Saint Louis University's Center for Environmental Science focuses on public education, outreach and research on how human activities are changing the Earth's atmosphere and how these atmospheric changes are impacting the biological environment.
The center focuses on rising tropospheric ozone levels. Due to fossil fuel burning, the amount of background ozone in the air has risen since the beginning of the industrial revolution. While ozone is essential in the stratosphere to protect us from harmful ultraviolet radiation, it is a toxic chemical and, when close to Earth, is harmful to people and plants.
In the Midwestern U.S. and many other parts of the world, background levels of ozone now typically exceed concentrations that are damaging to vegetation on most days during the growing season. This has consequences for natural ecosystems and agriculture.
Jack Fishman, Ph.D., explores the sometimes toxic effects of increased ozone levels on plants.
The desire to educate the public about rising background ozone levels led SLU's Center for Environmental Sciences to create a network of ozone gardens around the St. Louis metropolitan area.
The plants growing in these ozone garden exhibits are all sensitive to ozone air pollution. They show damage if ozone levels are high. Because these plants monitor the health of their environment, they are called "bioindicator" plants.
SLU staff, students and volunteers collect data on the amounts of ozone leaf injury on the plants throughout the growing season. There is also an ozone (O3) monitor and a weather station at each site recording conditions every 15 minutes.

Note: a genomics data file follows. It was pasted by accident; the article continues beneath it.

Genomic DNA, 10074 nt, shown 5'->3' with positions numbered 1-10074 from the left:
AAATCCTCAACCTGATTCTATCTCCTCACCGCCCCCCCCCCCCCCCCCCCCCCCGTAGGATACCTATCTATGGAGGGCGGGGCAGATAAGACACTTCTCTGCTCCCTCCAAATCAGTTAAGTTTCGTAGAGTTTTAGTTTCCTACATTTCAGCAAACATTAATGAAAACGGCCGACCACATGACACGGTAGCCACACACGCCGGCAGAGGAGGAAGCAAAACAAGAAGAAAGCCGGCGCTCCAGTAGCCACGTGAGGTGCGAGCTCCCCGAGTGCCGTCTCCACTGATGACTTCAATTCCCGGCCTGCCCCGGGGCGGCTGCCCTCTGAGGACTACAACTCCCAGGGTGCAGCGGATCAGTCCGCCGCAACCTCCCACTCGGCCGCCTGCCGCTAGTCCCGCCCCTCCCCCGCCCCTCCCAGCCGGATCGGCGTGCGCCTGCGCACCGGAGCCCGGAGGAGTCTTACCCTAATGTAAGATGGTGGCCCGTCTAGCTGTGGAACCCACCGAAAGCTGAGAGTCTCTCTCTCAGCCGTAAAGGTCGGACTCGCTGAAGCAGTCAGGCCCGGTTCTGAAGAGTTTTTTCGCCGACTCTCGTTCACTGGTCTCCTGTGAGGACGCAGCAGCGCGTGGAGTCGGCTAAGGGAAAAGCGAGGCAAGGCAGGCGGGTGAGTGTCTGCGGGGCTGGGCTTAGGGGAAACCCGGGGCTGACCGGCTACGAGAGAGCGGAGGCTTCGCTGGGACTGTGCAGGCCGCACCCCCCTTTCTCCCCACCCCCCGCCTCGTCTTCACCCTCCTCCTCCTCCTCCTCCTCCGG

The center partners with organizations throughout the area including the Saint Louis Science Center, the Missouri Botanical Garden, NASA AQAST, the United Congregations of the Metro East, the Madison County Green Schools Program, Grant's Farm, and Southwestern Illinois College-Belleville.
There are currently five ozone gardens throughout the area. You can visit them at the following locations:
A group of residents working through the United Congregations of the Metro East (UMC) received an EPA Environmental Justice grant award to fund air pollution education in Granite City, IL as part of the Cleaner, Greener Granite City project. The funding helped install the ozone garden with monitoring equipment at the fire station in west Granite City. They also brought the EPA's Air Quality Flag Program to Granite City schools and community buildings.
The ozone garden at the Missouri Botanical Garden received an EPA Region 7 Environmental Education Grant. This grant funded an expansion of the ozone garden concept with the construction of an indoor "ozone chamber" and related educational activities.